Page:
What is Obstructive sleep apnea
Obstructive sleep apnea is a potentially life-threatening disorder characterized by recurrent episodes of breathing cessation during sleep.
It is caused by the excessive relaxation of the upper pharyngeal muscles and the tongue, resulting in complete obstruction of the airway and therefore reducing oxygenation of vital organs of the body.
People with sleep apnea snore loudly and suddenly stop breathing for short periods.
People who suffer from obstructive sleep apnea, feel tired when they wake and lack the refreshing effect that a sleep of good quality provides.
Which are the Types of sleep apnea?
There are two types of sleep apnea: obstructive apnea and central apnea.
Obstructive sleep apnea is characterized by repetitive episodes of excessive relaxation of the upper airway muscles during sleep. This relaxation partly obstructs the airway, whereby the episode is classified as hypopnea, or completely obstructs the airway, whereby the condition is designated as apnea. These episodes can last for a few seconds to, in some cases, more than a minute. People with obstructive sleep apnea exhibit hundreds of such incidents during night.
Central apnea is a sleep disorder less common than obstructive apnea, but equally dangerous. In central apnea, the brain centers that stimulate the muscles of respiration "forget" to give the appropriate signals.
This results in the cessation of breathing, but in this case the cause is not some kind of airway obstruction. The sufferer stops breathing for a few seconds. During this time he/she does not make any effort to breathe and does not produce any sound of gasping or choking, as happens to people who suffer from obstructive sleep apnea. Afterwards, the person will start breathing again, often with a somewhat faster pace, due to the increased levels of carbon dioxide in the blood.
Some patients exhibit a combination of obstructive and central sleep apnea episodes. This type of apnea is called “mixed apnea” and requires individualized medical treatment of the problems caused by both types of apnea.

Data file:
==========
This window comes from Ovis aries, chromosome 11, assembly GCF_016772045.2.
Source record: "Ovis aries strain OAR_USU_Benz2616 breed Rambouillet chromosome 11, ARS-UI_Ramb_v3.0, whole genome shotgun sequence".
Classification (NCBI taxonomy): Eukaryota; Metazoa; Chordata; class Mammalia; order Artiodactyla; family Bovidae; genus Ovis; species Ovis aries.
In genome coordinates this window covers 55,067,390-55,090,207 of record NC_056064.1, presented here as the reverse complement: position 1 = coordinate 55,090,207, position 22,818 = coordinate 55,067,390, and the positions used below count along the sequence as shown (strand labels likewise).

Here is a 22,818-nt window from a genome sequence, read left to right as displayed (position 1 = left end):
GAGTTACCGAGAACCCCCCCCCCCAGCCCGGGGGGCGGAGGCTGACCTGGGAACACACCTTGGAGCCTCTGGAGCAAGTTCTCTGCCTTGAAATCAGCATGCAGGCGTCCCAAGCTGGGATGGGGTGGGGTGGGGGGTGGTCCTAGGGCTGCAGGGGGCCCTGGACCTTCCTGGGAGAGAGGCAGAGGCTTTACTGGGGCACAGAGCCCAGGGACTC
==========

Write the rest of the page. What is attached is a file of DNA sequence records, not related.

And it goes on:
What is Snoring?
Snoring is a very common sleep disorder. Almost all of us snore occasionally. Mild snoring is simply annoying. Snoring intensively on a permanent basis significantly disrupts sleep and can be a sign of a much more serious situation - obstructive sleep apnea.
Snoring is a sound produced during sleep by the vibration of the pharyngeal wall. It is a sign of a partial obstruction of the airway by soft tissues such as the tongue, the soft palate, the uvula and the tonsils. When the width of the airway is reduced, the out pressure pushes the tissues backward. These tissues pulse vibrate the passage of air, causing the characteristic sound of snoring.
Just snoring or suffering from sleep apnea?
Sleep apnea often remains undiagnosed because many patients think they just snore when they are in fact suffering from this extremely serious sleep disorder.
Snoring and obstructive sleep apnea have the same cause. Apnea occurs when the soft tissue of the upper respiratory tract completely obstruct the airway, causing cessation of breathing. The air does not reach the lungs and the oxygen concentration in the blood decreases. When oxygen in the blood falls below a certain level, sleep is interrupted and the individual wakes up and tries to breathe. This is done so quickly that often the sufferers do not realize it.